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Echinoderms - Holothurians

Class Holothuroidea: Sea Cucumbers

Sea cucumbers are very slug-like in form and seem like a very large, shelless mollusc. Because of their five-sided body plan, they are more closely related to seastars and sea urchins and belong to the Phylum Echinodermata.

This mollusc-like appearance is because sea cucumbers often crawl with one side of their body in contact with the substrate or lie buried in soft sediments. The mouth is at the front end, and the excreta expelling anus is at the rear end. Sea cucumbers eat plankton and detritus.

Small photo of Chirodota a holothurianThe pink or brown coloured Chirodota gigas, is the most common sea cucumber found along southern New South Wales shores ranging to north-eastern Tasmania, but only the far eastern coast of Victoria.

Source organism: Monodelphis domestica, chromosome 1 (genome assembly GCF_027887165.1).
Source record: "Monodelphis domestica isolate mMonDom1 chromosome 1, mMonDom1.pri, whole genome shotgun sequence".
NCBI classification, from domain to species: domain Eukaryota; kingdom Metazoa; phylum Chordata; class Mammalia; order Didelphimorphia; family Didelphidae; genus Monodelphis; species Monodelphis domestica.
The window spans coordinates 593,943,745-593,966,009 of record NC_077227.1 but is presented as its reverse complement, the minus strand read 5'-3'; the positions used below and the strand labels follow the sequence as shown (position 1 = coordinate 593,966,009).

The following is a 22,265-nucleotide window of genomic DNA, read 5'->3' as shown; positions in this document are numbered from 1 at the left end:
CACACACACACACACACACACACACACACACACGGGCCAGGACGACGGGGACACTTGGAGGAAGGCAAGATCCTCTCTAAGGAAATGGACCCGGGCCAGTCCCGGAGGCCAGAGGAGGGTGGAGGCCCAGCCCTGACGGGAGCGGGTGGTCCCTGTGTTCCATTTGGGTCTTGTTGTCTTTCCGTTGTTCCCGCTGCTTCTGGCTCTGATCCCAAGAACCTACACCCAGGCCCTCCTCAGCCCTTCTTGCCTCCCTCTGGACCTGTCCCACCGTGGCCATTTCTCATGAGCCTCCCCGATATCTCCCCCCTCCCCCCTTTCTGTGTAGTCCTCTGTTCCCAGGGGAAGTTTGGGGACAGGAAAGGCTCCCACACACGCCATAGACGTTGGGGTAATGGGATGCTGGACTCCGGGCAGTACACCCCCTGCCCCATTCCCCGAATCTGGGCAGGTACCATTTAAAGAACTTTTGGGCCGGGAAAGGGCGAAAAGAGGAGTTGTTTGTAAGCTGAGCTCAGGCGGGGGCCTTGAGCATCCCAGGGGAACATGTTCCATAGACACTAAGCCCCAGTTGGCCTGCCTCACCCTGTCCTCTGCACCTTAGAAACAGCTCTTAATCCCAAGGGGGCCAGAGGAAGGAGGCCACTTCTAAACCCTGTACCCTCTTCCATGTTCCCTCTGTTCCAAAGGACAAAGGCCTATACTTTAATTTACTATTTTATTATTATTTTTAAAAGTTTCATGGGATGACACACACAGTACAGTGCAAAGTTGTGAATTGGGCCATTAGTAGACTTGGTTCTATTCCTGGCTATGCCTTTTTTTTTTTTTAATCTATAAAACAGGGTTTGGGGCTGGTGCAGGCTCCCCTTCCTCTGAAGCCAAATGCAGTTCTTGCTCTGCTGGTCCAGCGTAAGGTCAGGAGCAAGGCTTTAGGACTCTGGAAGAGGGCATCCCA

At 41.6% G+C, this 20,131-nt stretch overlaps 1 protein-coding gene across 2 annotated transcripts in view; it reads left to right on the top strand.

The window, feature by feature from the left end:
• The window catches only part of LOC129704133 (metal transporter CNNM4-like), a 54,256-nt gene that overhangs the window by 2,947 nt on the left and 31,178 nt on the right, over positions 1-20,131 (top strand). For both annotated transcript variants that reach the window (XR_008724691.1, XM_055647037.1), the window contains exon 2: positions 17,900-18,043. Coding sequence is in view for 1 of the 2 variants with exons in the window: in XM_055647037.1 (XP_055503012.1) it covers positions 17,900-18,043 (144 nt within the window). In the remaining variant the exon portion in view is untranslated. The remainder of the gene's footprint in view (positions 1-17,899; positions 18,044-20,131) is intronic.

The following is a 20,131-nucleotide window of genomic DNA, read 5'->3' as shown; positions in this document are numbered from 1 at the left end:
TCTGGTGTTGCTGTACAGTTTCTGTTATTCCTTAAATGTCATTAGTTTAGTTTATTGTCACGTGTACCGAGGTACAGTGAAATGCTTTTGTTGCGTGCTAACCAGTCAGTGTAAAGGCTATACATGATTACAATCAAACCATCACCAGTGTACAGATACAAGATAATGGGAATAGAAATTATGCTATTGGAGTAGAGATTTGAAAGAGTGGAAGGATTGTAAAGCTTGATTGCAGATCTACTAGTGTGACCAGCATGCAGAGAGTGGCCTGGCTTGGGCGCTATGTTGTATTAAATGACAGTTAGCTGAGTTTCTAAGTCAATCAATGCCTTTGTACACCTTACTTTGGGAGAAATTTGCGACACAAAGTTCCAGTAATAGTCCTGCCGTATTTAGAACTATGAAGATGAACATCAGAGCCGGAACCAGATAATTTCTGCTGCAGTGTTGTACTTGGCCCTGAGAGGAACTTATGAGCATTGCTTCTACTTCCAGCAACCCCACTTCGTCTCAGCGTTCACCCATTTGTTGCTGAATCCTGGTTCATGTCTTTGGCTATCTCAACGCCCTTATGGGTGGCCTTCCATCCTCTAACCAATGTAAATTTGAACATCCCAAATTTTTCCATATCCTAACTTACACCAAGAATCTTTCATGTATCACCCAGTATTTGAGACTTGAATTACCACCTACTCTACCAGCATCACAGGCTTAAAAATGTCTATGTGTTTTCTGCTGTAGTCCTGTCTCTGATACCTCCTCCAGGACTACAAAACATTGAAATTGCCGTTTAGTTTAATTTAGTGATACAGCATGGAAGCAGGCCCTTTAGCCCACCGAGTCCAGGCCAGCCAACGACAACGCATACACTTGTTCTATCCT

Bennett, I. (1987) W.J. Dakin's classic study: Australian Seashores. Angus & Robertson, Sydney.

Davey, K. (1998) A Photographic Guide to Seashore Life of Australia. New Holland, Sydney.

Edgar, G.J. (1997) Australian Marine Life: the plants and animals of temperate waters. Reed Books, Kew.

Quinn, G.P., Wescott, G.C. & Synnot, R.N. (1992) Life on the Rocky Shores of South-Eastern Australia: an illustrated field guide. Victorian National Parks Association, Melbourne.

Marine Research Group of Victoria (1984) Coastal Invertebrates of Victoria: an atlas of selected species. Museum of Victoria, Melbourne.



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photo of Keith DaveyLife on Australian Seashores
by Keith Davey (C) 2000

Learning Consultant - Media
The University of Newcastle

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Scientific Consultant: Phil Colman
site created 01.01.98 : updated 01.04.2000